HSE introduce new guidelines on workplace COVID Procedures

The Health & Safety Executive (HSE) are carrying out spot checks on businesses that have reopened since the UK went into lock-down.

The HSE inspectors are visiting workplaces across a large range of sectors following up on any reports or concerns about safety procedures in the workplace including over COVID-19 and ensuring compliance. They are also carrying out pro-active checks to ensure that appropriate measures are in place to protect workers from COVID-19.

Between 9 March and 29 June, they received 23,569 COVID-related contacts, of which 7784 were COVID-related concerns, 9944 were COVID-related calls and 5871 were COVID-related advice requests.

Of the 3856 businesses contacted between 26 May and 2 July, 2386 spot checks were carried out via a mixture of phone checks or site visits. The phone checks included requesting visual evidence such as photos or video footage.

Out of nearly 4000 spot checks, 295 were follow ups to check on issues with cleaning procedures, social distancing as well as failure to engage with the regulator. All but 41 of these were deemed compliant after the second check. The remaining 41 are currently subject to inspector visits and/or further investigation.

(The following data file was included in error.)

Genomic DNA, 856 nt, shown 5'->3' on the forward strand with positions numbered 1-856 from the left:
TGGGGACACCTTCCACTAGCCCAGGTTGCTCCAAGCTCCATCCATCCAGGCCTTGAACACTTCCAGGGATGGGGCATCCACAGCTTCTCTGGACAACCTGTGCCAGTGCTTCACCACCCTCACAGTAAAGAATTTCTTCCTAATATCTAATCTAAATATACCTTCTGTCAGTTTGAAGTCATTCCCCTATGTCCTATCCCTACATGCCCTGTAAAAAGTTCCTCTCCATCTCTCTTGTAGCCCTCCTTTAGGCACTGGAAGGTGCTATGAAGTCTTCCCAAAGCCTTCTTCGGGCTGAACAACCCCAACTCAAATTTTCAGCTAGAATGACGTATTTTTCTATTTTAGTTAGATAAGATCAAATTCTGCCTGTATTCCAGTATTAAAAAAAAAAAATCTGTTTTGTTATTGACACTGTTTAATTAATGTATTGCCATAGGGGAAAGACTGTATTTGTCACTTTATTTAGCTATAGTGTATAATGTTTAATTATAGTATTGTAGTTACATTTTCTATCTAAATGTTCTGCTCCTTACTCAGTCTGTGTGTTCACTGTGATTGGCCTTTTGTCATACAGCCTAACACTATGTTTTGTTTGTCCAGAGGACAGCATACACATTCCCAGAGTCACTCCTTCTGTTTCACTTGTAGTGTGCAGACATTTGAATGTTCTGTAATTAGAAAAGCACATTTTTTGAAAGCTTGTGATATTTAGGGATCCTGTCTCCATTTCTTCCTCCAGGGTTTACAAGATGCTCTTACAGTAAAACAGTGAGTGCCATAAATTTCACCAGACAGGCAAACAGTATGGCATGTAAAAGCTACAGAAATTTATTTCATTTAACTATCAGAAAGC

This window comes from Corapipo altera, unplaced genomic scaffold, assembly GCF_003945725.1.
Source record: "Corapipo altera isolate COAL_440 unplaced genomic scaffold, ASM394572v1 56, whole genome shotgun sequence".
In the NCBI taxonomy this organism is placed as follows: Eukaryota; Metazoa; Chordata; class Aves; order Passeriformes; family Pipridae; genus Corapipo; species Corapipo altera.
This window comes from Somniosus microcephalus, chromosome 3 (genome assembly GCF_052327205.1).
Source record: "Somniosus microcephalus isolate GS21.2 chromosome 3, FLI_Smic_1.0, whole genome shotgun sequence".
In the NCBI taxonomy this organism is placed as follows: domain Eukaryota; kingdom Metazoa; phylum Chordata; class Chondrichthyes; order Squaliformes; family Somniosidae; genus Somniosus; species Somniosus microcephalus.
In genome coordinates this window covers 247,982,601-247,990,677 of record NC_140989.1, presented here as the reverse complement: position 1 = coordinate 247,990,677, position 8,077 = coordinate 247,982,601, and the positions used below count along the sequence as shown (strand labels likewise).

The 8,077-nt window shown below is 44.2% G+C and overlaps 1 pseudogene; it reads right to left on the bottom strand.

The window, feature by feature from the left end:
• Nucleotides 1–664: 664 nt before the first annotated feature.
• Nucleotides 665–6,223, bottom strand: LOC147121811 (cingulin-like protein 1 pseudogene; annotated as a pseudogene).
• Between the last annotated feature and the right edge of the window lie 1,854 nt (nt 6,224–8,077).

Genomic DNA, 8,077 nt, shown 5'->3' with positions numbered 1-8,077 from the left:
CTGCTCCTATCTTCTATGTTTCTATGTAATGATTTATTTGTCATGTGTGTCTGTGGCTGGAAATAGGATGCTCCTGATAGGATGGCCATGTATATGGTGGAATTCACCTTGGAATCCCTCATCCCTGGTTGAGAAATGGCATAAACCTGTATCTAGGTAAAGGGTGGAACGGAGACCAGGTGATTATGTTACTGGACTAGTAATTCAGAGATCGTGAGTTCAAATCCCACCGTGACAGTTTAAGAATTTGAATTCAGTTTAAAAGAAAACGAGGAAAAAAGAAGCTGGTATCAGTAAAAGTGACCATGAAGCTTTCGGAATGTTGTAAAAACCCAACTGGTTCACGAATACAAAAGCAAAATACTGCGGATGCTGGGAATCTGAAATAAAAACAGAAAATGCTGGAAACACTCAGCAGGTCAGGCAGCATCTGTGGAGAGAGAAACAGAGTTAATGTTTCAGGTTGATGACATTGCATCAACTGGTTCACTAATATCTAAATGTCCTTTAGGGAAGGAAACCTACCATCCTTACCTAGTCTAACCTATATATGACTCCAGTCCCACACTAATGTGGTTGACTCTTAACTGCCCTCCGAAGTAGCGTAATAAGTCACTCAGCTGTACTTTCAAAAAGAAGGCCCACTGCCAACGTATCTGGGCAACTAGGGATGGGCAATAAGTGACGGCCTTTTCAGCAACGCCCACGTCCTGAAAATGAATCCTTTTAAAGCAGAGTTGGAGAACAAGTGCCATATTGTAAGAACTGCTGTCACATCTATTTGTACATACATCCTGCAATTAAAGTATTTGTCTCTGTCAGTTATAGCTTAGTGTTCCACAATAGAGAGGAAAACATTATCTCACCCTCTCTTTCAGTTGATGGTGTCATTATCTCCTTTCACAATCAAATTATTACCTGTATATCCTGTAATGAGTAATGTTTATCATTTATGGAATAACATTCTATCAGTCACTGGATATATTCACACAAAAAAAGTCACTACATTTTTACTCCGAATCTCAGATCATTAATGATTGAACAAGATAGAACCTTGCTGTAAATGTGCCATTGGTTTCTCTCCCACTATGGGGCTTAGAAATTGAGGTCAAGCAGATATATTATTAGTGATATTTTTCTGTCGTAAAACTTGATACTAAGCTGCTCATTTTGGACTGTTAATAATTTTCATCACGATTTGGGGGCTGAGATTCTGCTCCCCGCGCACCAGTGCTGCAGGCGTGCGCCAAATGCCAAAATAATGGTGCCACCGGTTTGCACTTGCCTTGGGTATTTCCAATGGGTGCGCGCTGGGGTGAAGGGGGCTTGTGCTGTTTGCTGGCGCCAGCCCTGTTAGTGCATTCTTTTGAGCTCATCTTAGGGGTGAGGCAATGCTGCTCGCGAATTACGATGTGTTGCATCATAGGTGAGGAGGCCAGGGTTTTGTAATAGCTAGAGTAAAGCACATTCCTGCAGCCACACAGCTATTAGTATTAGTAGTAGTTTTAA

‘Putting duty-holders on the spot, which checks on how they are managing risks, has always been part of the regulatory approach,’ said an HSE spokes-person.

‘This has continued and will continue to be the case throughout the pandemic. We’ve responded to workplace concerns and are inspecting some workplaces in response. This will continue as more businesses return to work.’

Last week IOSH reported on the HSE’s latest annual fatality statistics, which revealed that workplace deaths have halved in the past two decades which is excellent news.

However, the 2019/20 figures do not currently include RIDDOR-reportable deaths linked to contracting COVID-19 in the workplace, as these will be counted alongside other deaths as occupational disease.

‘With the virus prevalent in the community at large it is very difficult to be certain that an individual case of the disease resulted from occupational exposure,’ the HSE said in a statement to IOSH. Cases reported are those which employers suspect could be due to an occupational exposure.

The HSE will publish data on work-related COVID-19 deaths ‘at a later date’.

‘We want to publish this data on number of cases reported to the enforcing authorities where occupational exposure is suspected as the cause given the considerable public interest and are working hard to do so as soon as possible,’ the spokesperson told IOSH.


Martin Blythe,


OJ Health and Safety Solutions Ltd